Items filtered by date: December 2015

Here are some of the things that Sudebaker was first to use or develop during their time.

1921 – Molybdenum steel and produce a car using it

1925 – Hydrostatic gas gauge and produce Hardtop body

1927 – Mechanical Fuel pump

1928 – Ball Bearing spring shackles

1929 – Rubber covered steel core steering wheel

1930 – Carburator silencer, thin steel-backed main bearings, to use free-wheeling, automatic vacuum spark control advance and helical gears in transmission (high and second).

1933 – “Heat dam” Pistons

1934 – Celeron spoke-type camshaft gear

1935 – Plane wheel suspension

1936 – Automatic Hill-Holder

1937 – Hancock rotary door latches, variable ratio steering gear, direct action shock absorbers and install double walled pickup boxes

1940 – won 1st place awards in all 3 divisions of the Gilmour economy run

1941 – First major production of curved windshield (Sedan- Coupe)

1946 – produce post-war automotive styling and use self-adjusting brakes

1948 – Truck with enclosed cab step

1950 – air-cooled torque converter, automatic transmission anti-creep device and inhibitors for “Park” in an Automatic Transmission

1951 – Polyurethane rear spring liners

1953 –To produce a low silhouette car

1954 – Self-centering and self-energizing brakes

1956 – Finned Brake Drums to minimize “Fading” and Acoustic sound deadening Headlining

1961 – Instrument panel safety padding as standard equipment on all passenger cars

1962 – US Automotive manufacturer to offer Disc Brakes on a full-sized car and install seatbelt mountings for four belt installations inevery car

1963 – Installed seatbelts in the front of every car and produce a stationwagon with a sliding roof

“Always offer more then you promise”

Published in Technical
Monday, 14 December 2015 00:00

Driveshaft Notes

The caption reads DRIVESHAFT but the parts and service manual issued by Studebaker refer to it as the PROPELLOR SHAFT. I think that I prefer to call it the driveshaft as our cars do not have propellers like boats or aircraft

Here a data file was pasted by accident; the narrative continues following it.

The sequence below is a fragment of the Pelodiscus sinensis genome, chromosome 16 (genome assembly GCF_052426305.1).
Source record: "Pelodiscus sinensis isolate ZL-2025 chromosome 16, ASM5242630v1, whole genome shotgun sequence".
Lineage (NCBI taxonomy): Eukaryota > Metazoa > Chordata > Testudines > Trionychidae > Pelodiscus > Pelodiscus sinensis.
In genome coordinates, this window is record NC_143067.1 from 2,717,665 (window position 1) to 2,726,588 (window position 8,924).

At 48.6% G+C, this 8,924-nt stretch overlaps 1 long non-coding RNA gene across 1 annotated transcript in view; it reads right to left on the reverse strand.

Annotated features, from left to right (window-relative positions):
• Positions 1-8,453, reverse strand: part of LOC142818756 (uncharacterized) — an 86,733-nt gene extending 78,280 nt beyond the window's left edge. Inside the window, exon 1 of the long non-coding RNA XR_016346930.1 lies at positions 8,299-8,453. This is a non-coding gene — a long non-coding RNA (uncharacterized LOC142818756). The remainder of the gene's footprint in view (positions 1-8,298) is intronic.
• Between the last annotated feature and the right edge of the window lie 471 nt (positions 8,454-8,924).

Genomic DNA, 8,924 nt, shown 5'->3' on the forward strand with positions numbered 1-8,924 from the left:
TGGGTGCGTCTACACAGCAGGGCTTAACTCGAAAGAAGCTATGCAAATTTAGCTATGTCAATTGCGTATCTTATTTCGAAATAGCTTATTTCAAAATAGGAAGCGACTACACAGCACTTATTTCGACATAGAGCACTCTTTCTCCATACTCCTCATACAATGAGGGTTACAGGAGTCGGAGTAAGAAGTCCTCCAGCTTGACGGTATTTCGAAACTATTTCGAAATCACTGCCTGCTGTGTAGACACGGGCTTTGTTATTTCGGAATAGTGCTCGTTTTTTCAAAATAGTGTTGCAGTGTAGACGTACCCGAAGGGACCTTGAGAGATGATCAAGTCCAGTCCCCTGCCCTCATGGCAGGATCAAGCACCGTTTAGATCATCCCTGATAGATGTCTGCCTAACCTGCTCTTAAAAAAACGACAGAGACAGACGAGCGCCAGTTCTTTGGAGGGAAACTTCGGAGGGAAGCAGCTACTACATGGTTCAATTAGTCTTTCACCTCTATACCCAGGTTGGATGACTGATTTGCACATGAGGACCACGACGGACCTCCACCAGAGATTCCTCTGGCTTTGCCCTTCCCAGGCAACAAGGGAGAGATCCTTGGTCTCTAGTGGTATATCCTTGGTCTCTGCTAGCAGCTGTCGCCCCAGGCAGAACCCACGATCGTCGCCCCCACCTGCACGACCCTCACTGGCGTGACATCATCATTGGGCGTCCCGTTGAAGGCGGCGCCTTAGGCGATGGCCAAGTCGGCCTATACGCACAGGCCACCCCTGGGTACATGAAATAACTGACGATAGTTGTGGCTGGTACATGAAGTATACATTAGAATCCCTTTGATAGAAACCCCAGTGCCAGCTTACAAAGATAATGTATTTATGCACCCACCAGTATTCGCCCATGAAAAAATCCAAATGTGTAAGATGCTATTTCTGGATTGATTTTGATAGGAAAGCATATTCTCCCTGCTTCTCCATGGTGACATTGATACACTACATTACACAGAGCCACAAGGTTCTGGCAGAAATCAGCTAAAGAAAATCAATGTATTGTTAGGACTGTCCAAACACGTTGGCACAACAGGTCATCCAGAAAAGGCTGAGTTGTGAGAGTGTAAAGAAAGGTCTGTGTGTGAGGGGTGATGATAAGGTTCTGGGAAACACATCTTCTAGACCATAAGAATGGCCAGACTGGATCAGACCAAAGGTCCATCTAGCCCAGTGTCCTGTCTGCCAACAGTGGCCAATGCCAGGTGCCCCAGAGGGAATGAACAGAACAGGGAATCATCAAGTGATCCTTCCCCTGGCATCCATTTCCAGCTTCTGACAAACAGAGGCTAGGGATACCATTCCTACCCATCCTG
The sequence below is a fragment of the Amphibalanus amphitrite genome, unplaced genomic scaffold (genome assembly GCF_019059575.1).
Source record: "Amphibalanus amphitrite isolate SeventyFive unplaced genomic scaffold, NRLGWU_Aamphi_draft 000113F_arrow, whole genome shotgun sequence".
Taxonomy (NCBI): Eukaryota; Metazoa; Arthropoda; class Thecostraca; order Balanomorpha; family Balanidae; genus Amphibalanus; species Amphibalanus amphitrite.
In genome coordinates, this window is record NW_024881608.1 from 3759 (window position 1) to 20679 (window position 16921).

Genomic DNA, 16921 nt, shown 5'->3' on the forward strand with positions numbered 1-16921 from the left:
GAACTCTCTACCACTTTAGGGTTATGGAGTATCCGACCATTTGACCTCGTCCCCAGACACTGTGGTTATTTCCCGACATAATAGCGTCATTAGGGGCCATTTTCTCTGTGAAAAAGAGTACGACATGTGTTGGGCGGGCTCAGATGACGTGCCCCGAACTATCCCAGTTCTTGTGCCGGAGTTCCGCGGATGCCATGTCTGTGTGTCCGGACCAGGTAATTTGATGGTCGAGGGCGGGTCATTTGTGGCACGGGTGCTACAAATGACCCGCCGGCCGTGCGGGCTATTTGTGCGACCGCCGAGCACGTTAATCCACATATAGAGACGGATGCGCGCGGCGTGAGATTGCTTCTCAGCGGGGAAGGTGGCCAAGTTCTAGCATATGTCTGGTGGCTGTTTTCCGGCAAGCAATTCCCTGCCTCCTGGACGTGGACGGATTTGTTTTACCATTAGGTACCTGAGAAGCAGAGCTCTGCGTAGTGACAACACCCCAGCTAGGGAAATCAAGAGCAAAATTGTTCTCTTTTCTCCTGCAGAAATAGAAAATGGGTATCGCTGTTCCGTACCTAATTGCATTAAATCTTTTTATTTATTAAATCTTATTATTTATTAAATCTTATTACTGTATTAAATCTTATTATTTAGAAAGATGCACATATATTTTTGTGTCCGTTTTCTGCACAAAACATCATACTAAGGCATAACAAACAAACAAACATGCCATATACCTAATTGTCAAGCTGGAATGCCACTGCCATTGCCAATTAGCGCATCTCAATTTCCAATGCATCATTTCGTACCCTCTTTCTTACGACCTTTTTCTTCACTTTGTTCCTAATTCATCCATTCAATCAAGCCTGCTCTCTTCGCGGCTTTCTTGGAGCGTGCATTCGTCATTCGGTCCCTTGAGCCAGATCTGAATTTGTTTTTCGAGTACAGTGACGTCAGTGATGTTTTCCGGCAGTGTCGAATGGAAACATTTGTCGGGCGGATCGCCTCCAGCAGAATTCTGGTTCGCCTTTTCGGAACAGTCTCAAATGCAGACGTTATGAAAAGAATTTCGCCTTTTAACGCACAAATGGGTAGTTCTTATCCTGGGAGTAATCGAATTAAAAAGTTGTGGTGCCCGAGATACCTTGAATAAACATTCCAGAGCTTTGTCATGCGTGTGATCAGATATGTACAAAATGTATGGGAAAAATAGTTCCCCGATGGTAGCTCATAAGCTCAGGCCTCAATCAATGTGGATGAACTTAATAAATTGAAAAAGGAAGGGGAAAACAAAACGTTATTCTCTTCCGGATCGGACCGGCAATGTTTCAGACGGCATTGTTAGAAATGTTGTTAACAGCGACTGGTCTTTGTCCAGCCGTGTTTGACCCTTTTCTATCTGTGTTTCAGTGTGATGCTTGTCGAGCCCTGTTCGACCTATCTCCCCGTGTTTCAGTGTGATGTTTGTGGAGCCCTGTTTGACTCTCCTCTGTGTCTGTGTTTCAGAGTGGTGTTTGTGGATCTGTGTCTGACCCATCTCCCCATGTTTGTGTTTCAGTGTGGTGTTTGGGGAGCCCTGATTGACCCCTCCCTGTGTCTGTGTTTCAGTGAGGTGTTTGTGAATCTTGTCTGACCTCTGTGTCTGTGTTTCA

Anyway, in my opinion the driveshaft is the most neglected part of our cars. It is buried in the bowels of the undercarriage where nobody sees it. As a result the universal joints that are attached to the driveshaft are not always lubricated as they should be.

Strange noises or vibrations are a clue that something is wrong. First inspect the universals for any kind of "play". Replace these first. If the noise or vibration continues you may need to take your driveshaft out and have it balanced. ( see note below for recommended Driveshaft Shop)

Still having vibrations, then the next place to check is the rear axle pinion angle. This to me is a "black art" and is best left to a shop that services springs. They will measure the angles to ensure that they conform with the factory specs and add shims to correct any variances This should ensure no more vibrations.

Do not neglect your driveshaft. I have seen where a front universal broke due to neglect and the owner was fortunate to escape with his life. A broken front universal will cause the driveshaft to "flail" and it will remove the floor pan of the car and injure occupants  because the driveshaft, although no longer connected to the engine, is still connected to the rear axle and as long as the car is in motion the driveshaft will continue to turn and flail the bottom of the car.

If a rear universal fails the result will usually mean the driveshaft will fall out and be a hazard to other motorists.

Check AND lubricate your universals regularly.

Recommended Driveshaft Shop: Lindsay Driveline,

   42 Needham St Lindsay.

Cost to balance driveshaft $44.00 plus tax. Takes about 1/2 hour if you remove your driveshaft yourself and take it in to be balanced. Only 4 bolts to undo!

Published in Technical